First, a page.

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Homicide has a history. In early modern England, that history saw two especially notable developments: one, the emergence in the sixteenth century of a formal distinction between murder and manslaughter, made meaningful through a lighter punishment than death for the latter, and two, a significant reduction in the rates of homicides individuals perpetrated on each other. Making Murder Public explores connections between these two changes. It demonstrates the value in distinguishing between murder and manslaughter, or at least in seeing how that distinction came to matter in a period which also witnessed dramatic drops in the occurrence of homicidal violence. Focused on the 'politics of murder', Making Murder Public examines how homicide became more effectively criminalized between 1480 and 1680, with chapters devoted to coroners' inquests, appeals and private compensation, duels and private vengeance, and print and public punishment. The English had begun moving away from treating homicide as an offence subject to private settlements or vengeance long before other Europeans, at least from the twelfth century. What happened in the early modern period was, in some ways, a continuation of processes long underway, but intensified and refocused by developments from 1480 to 1680. Making Murder Public argues that homicide became fully 'public' in these years, with killings seen to violate a 'king's peace' that people increasingly conflated with or subordinated to the 'public peace' or 'public justice.'
Making Murder Public
Language: en
Pages: 224
Authors: K. J. Kesselring
Categories: History
Type: BOOK - Published: 2019-01-10 - Publisher: Oxford University Press

Homicide has a history. In early modern England, that history saw two especially notable developments: one, the emergence in the sixteenth century of a formal distinction between murder and manslaughter, made meaningful through a lighter punishment than death for the latter, and two, a significant reduction in the rates of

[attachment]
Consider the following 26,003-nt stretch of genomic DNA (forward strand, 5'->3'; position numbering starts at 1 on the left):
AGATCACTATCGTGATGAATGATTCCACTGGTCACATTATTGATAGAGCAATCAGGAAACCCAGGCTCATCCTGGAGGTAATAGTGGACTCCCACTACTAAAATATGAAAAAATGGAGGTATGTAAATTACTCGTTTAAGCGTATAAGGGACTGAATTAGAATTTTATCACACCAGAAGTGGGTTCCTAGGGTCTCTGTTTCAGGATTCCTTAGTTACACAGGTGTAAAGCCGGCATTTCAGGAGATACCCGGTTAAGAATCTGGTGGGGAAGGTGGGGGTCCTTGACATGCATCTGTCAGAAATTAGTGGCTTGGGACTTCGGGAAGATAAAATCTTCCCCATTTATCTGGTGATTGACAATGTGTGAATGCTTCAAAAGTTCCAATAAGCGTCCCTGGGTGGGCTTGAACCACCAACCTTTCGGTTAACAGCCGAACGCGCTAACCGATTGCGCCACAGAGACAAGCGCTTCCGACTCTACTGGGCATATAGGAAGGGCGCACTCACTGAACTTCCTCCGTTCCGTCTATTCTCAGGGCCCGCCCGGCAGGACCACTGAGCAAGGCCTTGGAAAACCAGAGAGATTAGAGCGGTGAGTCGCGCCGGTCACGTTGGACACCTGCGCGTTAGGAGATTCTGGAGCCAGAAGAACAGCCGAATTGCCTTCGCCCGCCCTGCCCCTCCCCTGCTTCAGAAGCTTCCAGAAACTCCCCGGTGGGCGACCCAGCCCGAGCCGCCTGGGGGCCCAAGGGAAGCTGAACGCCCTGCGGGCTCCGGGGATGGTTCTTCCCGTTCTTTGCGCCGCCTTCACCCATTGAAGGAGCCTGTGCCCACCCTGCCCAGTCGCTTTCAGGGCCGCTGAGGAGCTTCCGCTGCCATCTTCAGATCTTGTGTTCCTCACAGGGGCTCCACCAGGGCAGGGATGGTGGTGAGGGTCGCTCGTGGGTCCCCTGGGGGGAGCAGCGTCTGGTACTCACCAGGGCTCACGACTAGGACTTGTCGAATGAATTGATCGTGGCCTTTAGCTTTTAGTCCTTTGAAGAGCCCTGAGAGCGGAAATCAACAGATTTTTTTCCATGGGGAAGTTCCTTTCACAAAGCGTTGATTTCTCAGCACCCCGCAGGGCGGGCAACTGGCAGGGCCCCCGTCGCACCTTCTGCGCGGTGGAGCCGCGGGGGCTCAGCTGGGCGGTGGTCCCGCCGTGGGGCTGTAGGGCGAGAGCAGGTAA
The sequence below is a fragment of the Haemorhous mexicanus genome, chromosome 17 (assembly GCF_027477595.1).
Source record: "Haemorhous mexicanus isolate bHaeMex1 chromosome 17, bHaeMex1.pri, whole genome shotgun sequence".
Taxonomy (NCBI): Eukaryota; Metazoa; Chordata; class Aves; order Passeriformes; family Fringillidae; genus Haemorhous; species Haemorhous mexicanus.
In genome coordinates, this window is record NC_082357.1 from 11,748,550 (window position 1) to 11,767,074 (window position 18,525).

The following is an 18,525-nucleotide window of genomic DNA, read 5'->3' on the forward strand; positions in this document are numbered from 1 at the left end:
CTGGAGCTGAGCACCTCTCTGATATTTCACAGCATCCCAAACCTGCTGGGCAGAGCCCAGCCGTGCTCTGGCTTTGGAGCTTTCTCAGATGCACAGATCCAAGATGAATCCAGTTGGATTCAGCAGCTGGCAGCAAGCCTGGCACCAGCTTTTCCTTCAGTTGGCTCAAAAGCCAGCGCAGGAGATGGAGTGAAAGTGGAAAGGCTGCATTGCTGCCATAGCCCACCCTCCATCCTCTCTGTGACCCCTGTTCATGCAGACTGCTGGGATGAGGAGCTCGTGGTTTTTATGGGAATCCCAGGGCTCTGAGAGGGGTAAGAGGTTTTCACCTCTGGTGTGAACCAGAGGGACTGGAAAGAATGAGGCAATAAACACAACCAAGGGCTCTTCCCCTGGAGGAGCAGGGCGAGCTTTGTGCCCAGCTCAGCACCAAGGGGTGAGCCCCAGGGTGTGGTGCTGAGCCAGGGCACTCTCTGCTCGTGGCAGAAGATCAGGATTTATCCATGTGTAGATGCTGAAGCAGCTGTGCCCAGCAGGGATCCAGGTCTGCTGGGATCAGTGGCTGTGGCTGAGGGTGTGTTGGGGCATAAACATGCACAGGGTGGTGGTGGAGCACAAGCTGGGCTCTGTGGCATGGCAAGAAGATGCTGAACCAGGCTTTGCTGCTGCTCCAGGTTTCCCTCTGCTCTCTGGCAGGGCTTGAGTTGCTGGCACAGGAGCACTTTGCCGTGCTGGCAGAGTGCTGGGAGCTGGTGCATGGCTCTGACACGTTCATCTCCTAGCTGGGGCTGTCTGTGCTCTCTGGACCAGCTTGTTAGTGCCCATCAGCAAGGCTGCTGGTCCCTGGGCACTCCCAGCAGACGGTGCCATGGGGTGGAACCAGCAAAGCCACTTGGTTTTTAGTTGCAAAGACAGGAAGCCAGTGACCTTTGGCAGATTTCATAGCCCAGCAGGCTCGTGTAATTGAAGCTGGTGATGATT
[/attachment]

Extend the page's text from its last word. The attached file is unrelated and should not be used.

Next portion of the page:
Making Murder Public
Language: en
Pages: 224
Authors: K. J. Kesselring
Categories: History
Type: BOOK - Published: 2019-01-31 - Publisher: Oxford University Press

Homicide has a history. In early modern England, that history saw two especially notable developments: one, the emergence in the sixteenth century of a formal distinction between murder and manslaughter, made meaningful through a lighter punishment than death for the latter, and two, a significant reduction in the rates of
Debauched, Desperate, Deranged
Language: en
Pages: 240
Authors: Carolyn A. Conley
Categories: History
Type: BOOK - Published: 2020-10-31 - Publisher: Oxford University Press

Contemporary studies have concluded that women are far less likely to kill than men and that when women do kill, they do so within the family. Debauched, Desperate, Deranged: Women Who Killed, London 1674-1913 examines the evolution of this pattern in the over 1400 trials in which women were prosecuted
Making Murder: The Fiction of Thomas Harris
Language: en
Pages: 358
Authors: Philip L. Simpson
Categories: Literary Criticism
Type: BOOK - Published: 2009-12-30 - Publisher: ABC-CLIO

Thomas Harris created the iconic fictional murderer and sociopath, Hannibal Lecter. This book explores and analyzes the characters, artistry, and cultural impact of Harris's novels—four of which are centered on the terrifying villain of the iconic film, The Silence of the Lambs. • Includes reproductions of paintings that figure heavily
England's Northern Frontier
Language: en
Pages:
Authors: Jackson Armstrong
Categories: History
Type: BOOK - Published: 2020-11-12 - Publisher: Cambridge University Press

The three counties of England's northern borderlands have long had a reputation as an exceptional and peripheral region within the medieval kingdom, preoccupied with local turbulence as a result of the proximity of a hostile frontier with Scotland. Yet, in the fifteenth century, open war was an infrequent occurrence in